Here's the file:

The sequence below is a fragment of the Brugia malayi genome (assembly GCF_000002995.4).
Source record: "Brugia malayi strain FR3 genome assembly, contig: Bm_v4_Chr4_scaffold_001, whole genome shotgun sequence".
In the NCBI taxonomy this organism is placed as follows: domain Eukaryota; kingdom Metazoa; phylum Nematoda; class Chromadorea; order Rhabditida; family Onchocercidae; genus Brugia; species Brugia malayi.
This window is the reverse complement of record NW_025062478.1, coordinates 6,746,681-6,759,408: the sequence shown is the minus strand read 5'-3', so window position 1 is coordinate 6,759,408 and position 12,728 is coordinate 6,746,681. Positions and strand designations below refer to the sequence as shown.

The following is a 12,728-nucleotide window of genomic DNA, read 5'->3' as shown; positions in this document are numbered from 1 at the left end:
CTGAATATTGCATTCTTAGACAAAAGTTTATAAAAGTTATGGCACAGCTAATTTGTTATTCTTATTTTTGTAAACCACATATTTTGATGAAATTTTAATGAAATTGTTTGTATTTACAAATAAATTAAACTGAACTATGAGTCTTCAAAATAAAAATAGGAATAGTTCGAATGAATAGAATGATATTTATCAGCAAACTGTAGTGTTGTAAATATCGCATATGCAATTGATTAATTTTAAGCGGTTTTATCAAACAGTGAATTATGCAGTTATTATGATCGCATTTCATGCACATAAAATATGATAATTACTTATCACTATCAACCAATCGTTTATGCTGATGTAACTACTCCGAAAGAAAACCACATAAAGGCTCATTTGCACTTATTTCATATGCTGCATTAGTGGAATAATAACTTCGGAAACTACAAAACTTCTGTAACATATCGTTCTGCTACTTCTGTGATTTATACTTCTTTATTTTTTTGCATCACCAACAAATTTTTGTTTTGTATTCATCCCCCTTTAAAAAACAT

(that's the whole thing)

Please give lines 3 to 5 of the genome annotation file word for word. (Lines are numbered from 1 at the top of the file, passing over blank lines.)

In the NCBI taxonomy this organism is placed as follows: domain Eukaryota; kingdom Metazoa; phylum Nematoda; class Chromadorea; order Rhabditida; family Onchocercidae; genus Brugia; species Brugia malayi.
This window is the reverse complement of record NW_025062478.1, coordinates 6,746,681-6,759,408: the sequence shown is the minus strand read 5'-3', so window position 1 is coordinate 6,759,408 and position 12,728 is coordinate 6,746,681. Positions and strand designations below refer to the sequence as shown.

The following is a 12,728-nucleotide window of genomic DNA, read 5'->3' as shown; positions in this document are numbered from 1 at the left end: